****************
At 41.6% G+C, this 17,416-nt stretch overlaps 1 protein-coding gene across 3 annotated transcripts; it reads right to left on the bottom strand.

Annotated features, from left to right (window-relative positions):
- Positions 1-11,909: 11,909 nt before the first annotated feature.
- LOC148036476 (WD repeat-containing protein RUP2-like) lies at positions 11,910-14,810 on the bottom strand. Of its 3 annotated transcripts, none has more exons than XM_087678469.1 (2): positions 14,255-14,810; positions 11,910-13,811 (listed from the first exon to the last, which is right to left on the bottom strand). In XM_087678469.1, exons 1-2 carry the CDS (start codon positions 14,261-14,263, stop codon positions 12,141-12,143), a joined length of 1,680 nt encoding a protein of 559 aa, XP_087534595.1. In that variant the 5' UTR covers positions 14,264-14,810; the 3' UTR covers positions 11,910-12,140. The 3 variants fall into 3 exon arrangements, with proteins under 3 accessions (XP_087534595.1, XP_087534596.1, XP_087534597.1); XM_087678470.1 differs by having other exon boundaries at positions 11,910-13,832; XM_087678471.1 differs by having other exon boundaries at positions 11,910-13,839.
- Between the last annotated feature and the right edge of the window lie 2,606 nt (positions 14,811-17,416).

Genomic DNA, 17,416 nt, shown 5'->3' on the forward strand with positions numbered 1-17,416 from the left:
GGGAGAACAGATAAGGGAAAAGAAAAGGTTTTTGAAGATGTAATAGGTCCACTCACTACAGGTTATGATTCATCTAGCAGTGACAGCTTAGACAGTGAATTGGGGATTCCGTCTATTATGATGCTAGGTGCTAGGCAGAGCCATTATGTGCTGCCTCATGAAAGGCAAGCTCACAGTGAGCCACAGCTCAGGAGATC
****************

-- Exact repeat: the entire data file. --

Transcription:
At 41.6% G+C, this 17,416-nt stretch overlaps 1 protein-coding gene across 3 annotated transcripts; it reads right to left on the bottom strand.

Annotated features, from left to right (window-relative positions):
- Positions 1-11,909: 11,909 nt before the first annotated feature.
- LOC148036476 (WD repeat-containing protein RUP2-like) lies at positions 11,910-14,810 on the bottom strand. Of its 3 annotated transcripts, none has more exons than XM_087678469.1 (2): positions 14,255-14,810; positions 11,910-13,811 (listed from the first exon to the last, which is right to left on the bottom strand). In XM_087678469.1, exons 1-2 carry the CDS (start codon positions 14,261-14,263, stop codon positions 12,141-12,143), a joined length of 1,680 nt encoding a protein of 559 aa, XP_087534595.1. In that variant the 5' UTR covers positions 14,264-14,810; the 3' UTR covers positions 11,910-12,140. The 3 variants fall into 3 exon arrangements, with proteins under 3 accessions (XP_087534595.1, XP_087534596.1, XP_087534597.1); XM_087678470.1 differs by having other exon boundaries at positions 11,910-13,832; XM_087678471.1 differs by having other exon boundaries at positions 11,910-13,839.
- Between the last annotated feature and the right edge of the window lie 2,606 nt (positions 14,811-17,416).

Genomic DNA, 17,416 nt, shown 5'->3' on the forward strand with positions numbered 1-17,416 from the left:
GGGAGAACAGATAAGGGAAAAGAAAAGGTTTTTGAAGATGTAATAGGTCCACTCACTACAGGTTATGATTCATCTAGCAGTGACAGCTTAGACAGTGAATTGGGGATTCCGTCTATTATGATGCTAGGTGCTAGGCAGAGCCATTATGTGCTGCCTCATGAAAGGCAAGCTCACAGTGAGCCACAGCTCAGGAGATC